Having learned how to make saddles, both "english" and "western" style, and having looked at saddles through the ages, I've found that all saddles come in two types, based on the tree.
The older type, which has been used for many centuries, is based on placing two shaped boards parallel to the horses spine, resting upon, and extending back past, the horse's ribcage, joined by two arches, one forms the pommel and one forms the cantle.
(four-point) saddles, Mongolian, Chinese, Sarmatian, medieval,
Hungarian, British Army U.P. Saddles, the McLelland Saddle, and Western
saddles all are based on this pattern.
The newer type, developed in the XVIIth Century by the French cavalry school, is built on a single board suspended above the horse's spine by an arch in the front and a Y-fork at the rear, which also supports the cantle, This saddle rests on four heavily-padded points that sit on the horse's ribcage.
Dressage Saddles, European riding saddles, the Australian Stock saddle, and, most especially, the Caprilli-Style jumping saddles are all based on this pattern.
The benefits of the parallel-board saddles is it distributes the rider's weight across a larger area of the horse's back, which allows for longer rides or more weight, wearing armour, carrying equipment and so on. Even so, the wear on the horses is such that they need rest to recover, even though they do go farther than foot-soldiers in a day. The Mongol invaders typically had 3 horses each, so each warrior rode one horse, had packs on the second, while the third rested, and they swapped places every day.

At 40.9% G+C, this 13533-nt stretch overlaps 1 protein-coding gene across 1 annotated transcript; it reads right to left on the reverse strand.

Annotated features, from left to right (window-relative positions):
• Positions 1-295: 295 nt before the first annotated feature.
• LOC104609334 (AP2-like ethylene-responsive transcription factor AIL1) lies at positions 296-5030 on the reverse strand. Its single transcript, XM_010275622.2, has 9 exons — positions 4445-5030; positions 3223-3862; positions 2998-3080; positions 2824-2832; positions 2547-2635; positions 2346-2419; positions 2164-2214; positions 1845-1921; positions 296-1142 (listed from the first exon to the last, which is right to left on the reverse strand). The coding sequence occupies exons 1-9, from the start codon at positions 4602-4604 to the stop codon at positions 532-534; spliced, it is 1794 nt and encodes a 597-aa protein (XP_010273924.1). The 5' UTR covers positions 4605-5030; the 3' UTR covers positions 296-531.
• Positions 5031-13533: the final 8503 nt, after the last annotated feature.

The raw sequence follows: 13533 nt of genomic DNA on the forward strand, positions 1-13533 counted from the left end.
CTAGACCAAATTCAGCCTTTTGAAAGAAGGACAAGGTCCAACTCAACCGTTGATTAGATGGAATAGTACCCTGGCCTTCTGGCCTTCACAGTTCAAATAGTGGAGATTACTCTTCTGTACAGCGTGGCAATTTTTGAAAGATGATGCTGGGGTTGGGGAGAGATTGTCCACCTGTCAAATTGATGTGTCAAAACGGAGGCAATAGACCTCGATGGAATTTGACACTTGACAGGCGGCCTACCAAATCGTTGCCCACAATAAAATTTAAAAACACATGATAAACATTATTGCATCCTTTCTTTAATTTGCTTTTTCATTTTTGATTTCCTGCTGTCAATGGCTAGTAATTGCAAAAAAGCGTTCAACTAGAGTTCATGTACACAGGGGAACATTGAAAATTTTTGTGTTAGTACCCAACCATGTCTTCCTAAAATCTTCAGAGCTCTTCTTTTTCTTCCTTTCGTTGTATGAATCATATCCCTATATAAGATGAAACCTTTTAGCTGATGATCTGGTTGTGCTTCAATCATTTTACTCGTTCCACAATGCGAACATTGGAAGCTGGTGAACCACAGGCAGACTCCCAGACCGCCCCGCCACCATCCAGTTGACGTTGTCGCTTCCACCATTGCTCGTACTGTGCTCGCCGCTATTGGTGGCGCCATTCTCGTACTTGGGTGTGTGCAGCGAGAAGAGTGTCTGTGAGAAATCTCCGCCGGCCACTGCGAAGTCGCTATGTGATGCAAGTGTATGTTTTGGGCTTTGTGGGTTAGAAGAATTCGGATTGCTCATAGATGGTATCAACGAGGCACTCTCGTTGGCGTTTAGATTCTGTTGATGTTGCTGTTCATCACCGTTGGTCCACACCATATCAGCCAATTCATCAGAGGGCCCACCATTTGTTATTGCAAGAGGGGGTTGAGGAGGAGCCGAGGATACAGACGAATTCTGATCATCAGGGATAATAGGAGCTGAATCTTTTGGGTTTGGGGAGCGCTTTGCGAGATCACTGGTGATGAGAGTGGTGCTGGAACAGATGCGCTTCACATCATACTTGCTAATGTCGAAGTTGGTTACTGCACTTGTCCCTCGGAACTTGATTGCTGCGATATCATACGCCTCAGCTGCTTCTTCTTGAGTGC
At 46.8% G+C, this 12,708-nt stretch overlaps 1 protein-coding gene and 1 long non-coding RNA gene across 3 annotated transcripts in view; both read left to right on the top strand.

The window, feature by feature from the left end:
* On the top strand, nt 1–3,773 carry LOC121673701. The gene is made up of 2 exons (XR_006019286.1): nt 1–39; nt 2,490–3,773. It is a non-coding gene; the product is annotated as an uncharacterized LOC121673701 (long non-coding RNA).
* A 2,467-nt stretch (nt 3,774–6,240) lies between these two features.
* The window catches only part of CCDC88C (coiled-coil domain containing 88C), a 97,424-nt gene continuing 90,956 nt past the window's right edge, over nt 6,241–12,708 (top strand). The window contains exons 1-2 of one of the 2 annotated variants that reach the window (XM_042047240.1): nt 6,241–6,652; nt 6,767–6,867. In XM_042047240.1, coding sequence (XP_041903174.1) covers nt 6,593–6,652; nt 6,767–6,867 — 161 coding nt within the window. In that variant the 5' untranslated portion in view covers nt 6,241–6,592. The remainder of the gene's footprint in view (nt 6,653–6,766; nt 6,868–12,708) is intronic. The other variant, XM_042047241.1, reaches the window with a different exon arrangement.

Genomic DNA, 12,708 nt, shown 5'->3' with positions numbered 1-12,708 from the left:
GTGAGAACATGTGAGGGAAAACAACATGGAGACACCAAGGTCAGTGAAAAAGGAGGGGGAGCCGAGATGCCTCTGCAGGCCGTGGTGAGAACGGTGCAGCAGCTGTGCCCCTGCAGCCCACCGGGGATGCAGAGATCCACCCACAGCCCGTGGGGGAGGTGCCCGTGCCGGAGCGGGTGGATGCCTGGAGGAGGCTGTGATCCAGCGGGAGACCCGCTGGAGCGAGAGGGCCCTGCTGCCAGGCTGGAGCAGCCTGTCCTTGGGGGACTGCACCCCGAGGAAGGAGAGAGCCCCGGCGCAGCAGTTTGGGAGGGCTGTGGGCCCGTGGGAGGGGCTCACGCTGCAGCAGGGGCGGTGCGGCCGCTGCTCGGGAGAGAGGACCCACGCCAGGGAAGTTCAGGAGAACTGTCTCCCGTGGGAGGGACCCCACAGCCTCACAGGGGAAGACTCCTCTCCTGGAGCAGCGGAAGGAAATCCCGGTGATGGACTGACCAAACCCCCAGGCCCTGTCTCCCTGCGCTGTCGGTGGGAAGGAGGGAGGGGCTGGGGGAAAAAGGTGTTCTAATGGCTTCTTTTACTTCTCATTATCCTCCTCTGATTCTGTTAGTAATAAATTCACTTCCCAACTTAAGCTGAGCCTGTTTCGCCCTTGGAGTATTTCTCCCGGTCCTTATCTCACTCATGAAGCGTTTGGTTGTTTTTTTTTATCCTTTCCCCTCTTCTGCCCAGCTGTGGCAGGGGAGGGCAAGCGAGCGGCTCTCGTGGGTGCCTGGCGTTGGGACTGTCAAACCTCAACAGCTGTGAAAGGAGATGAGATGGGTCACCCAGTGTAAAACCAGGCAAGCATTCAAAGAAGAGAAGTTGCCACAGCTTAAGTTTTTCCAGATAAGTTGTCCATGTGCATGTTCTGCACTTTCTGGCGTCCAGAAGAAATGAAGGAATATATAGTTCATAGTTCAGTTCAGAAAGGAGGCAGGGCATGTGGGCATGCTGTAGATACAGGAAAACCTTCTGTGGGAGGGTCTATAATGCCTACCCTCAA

Moreover, the amount of lateral stress put on the horse is distributed across the whole spine, so activities such as jousting or roping cattle can really only be done on this type of tree.
The drawbacks of these types of saddles, however, is they are inflexible, and so the horse has less agility and freedom to move. Heavy saddle-blankets and padding are necessary, which makes the saddle very hot to wear for the horse. It is relatively difficult (not impossible) for the horse to jump or cross obstacles, as the bascule is blocked by the stiff boards and the jarring on landing is very hard on their backs.
The benefits of the suspended board on points is it allows for exactly the agility required of horses to jump over high fences and to ride quickly across rough country with much less stress on the back.
The drawbacks, however, is the saddle cannot carry very much in the way of weight beyond the rider for any length of time. The saddle must also be re-stuffed at least once a year, preferably more often, to ensure the points are not weighing down and creating pressure spots. Fitting to the horse is a very precise art to ensure that the horse has the freedom to move while in balance.